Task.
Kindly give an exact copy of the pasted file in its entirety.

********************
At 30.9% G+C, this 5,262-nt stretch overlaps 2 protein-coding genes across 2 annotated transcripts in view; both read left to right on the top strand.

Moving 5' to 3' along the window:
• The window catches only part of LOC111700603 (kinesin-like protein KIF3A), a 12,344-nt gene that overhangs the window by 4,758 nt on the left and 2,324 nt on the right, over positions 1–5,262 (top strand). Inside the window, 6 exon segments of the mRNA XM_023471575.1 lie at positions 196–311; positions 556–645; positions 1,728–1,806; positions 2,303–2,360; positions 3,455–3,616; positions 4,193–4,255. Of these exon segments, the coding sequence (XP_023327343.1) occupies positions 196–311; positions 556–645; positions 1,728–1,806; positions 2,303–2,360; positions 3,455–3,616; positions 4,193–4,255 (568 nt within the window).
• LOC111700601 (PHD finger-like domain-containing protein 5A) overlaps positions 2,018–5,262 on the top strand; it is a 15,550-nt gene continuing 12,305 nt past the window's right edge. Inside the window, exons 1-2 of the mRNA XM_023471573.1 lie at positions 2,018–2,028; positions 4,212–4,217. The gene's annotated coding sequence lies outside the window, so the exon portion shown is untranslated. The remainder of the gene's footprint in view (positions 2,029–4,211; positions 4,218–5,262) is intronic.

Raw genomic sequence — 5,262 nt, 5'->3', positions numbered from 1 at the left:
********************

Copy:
At 30.9% G+C, this 5,262-nt stretch overlaps 2 protein-coding genes across 2 annotated transcripts in view; both read left to right on the top strand.

Moving 5' to 3' along the window:
• The window catches only part of LOC111700603 (kinesin-like protein KIF3A), a 12,344-nt gene that overhangs the window by 4,758 nt on the left and 2,324 nt on the right, over positions 1–5,262 (top strand). Inside the window, 6 exon segments of the mRNA XM_023471575.1 lie at positions 196–311; positions 556–645; positions 1,728–1,806; positions 2,303–2,360; positions 3,455–3,616; positions 4,193–4,255. Of these exon segments, the coding sequence (XP_023327343.1) occupies positions 196–311; positions 556–645; positions 1,728–1,806; positions 2,303–2,360; positions 3,455–3,616; positions 4,193–4,255 (568 nt within the window).
• LOC111700601 (PHD finger-like domain-containing protein 5A) overlaps positions 2,018–5,262 on the top strand; it is a 15,550-nt gene continuing 12,305 nt past the window's right edge. Inside the window, exons 1-2 of the mRNA XM_023471573.1 lie at positions 2,018–2,028; positions 4,212–4,217. The gene's annotated coding sequence lies outside the window, so the exon portion shown is untranslated. The remainder of the gene's footprint in view (positions 2,029–4,211; positions 4,218–5,262) is intronic.

Raw genomic sequence — 5,262 nt, 5'->3', positions numbered from 1 at the left: